Several ways exist to protect against the copying of games but, when CD-ROM games were first introduced, were there any measures taken by video game developers to prevent the copying of games?

  • 12
    Not only was there little/no protections, the original Diablo game came with a second CD which you could use to install the game (multi-player only) on friends' machines.
    – David Rice
    Commented Nov 30, 2018 at 19:15
  • 5
    @DavidRice Except Diablo expects the CD to be in the drive at all times, so I guess they were effectively giving you 2 licenses. Happens I'm playing it right now... Commented Dec 1, 2018 at 1:58
  • 27
    Size. It required 500 floppies to make a copy of a full cd, so the media itself was the copy protection. Later all kinds of cd-copying protections were added. Commented Dec 1, 2018 at 11:57
  • 13
    Took a long time until CD-R devices become affordable enough to buy by most people. Commented Dec 1, 2018 at 21:58
  • 3
    Seeing a question about the first games on CD-ROM in retrocomputing comes with a bittersweet revelation about my age...
    – R. Schmitz
    Commented Dec 5, 2018 at 18:22

10 Answers 10


When CD-ROM games were first introduced, game developers didn’t take any measures to prevent users from copying them, for two main reasons:

  • CD-ROMs could contain more data than most hard drives at the time;
  • CD writers were rare, and extremely expensive.

The Wikipedia page on CD-R gives some idea of the expense involved: in 1990, CD recording systems cost over $35,000; by 1992, that had dropped to around $10,000, and the $1,000 barrier was crossed in 1995.

In those days, a hard drive large enough to store a copy of a CD-ROM (assuming the latter was filled to capacity) cost a significant amount too ($2,000 in 1992) — and you’d need one, on a SCSI system, to have any chance of copying a CD correctly. Blank CDs were also quite expensive.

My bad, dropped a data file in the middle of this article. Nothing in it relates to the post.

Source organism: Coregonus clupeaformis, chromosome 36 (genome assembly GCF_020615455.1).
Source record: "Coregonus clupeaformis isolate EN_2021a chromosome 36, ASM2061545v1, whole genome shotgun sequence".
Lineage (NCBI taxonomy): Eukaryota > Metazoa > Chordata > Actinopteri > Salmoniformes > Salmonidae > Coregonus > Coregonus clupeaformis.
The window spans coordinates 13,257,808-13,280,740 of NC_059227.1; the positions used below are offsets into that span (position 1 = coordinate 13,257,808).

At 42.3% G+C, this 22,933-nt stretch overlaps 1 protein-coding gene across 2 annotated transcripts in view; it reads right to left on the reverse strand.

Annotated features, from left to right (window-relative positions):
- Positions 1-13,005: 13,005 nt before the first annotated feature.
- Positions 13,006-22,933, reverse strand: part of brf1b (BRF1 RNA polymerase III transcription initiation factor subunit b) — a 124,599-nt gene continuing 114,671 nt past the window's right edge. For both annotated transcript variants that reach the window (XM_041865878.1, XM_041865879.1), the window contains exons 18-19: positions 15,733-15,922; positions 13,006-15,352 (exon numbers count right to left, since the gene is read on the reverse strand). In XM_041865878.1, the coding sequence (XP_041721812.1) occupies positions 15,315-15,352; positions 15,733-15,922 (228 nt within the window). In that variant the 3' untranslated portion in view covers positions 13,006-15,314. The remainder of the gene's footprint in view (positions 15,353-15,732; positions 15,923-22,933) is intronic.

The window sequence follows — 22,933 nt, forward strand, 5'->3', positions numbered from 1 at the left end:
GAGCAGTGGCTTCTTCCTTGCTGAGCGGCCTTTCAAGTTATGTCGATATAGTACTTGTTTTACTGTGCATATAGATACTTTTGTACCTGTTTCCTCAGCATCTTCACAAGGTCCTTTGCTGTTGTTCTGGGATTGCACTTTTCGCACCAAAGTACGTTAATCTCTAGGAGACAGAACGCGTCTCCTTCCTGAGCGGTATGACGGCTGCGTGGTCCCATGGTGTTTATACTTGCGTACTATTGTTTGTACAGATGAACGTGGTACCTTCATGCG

Another limiting factor initially was that CD writers wrote CDs at the nominal speed, so copying a full CD would take over an hour (not counting the time it took to read it).

Many CD games did however rely on some CD characteristics to make them harder to copy to another medium: they’d check that their CD was present, or rely on audio CD tracks.

  • 21
    At the time I had my first CD writer around 1997, blank CD-R media was about £5 a piece. The occasional buffer underrun created very expensive drinks coasters.
    – bodgit
    Commented Nov 30, 2018 at 16:56
  • 2
    For games whose "meaningful" size is small, an easy way to protect a CD-ROM would have been to fill the CD with many copies of the game's data, each encrypted somewhat differently, and have the game select among them at random. Not only would the sheer bulk of the files have been an impediment to someone copying them all, but such redundancy could also allow the game to be usable even if part of the disk got damaged.
    – supercat
    Commented Nov 30, 2018 at 17:41
  • 23
    Yep, I remember my first CD writer in 1998 and it was the sort of thing where nobody had them and everyone ended up going to "that guy" who had one when they wanted things burned. It took 35 minutes to burn a disc and if anyone jumped in the room or your OS decided to take a crap instead of filling the write buffer you'd end up with a rather expensive coffee coaster.
    – J...
    Commented Nov 30, 2018 at 18:26
  • 3
    I would remove one reason listed and add one not listed. The reason that it could take a long time to copy a CD was not a deterrent to piracy. Before CDs and CD-Rs, we would take many hours and possibly a few days to copy floppy disk games from BBSes (local numbers only!) and then copy the floppies. It took a long time to copy a 7 - 10 disk games to another 7 - 10 disks. The reason I would add is that in the early days of CD-Rs, they were only single layer, which means they only held half as much data as a manufactured dual-layer CD-ROM. That made many disks uncopyable. Commented Dec 3, 2018 at 15:15
  • 6
    @ToddWilcox The important thing is that pretty much everyone could copy floppies - all you needed was two disk drives or a HDD. With CDs, it took quite a while for burners to become commonplace, so it was quite typical that one guy with a burner supplied hundreds of people with bootleg software, music and games. So floppy copying was highly parallelized - a friend came for a visit, you made a copy for yourself. CD burning wasn't for a few years; I've known a guy who had something like 16 burners just to keep up with the demand (back then we didn't even understand the concept of SW piracy :D).
    – Luaan
    Commented Dec 3, 2018 at 16:05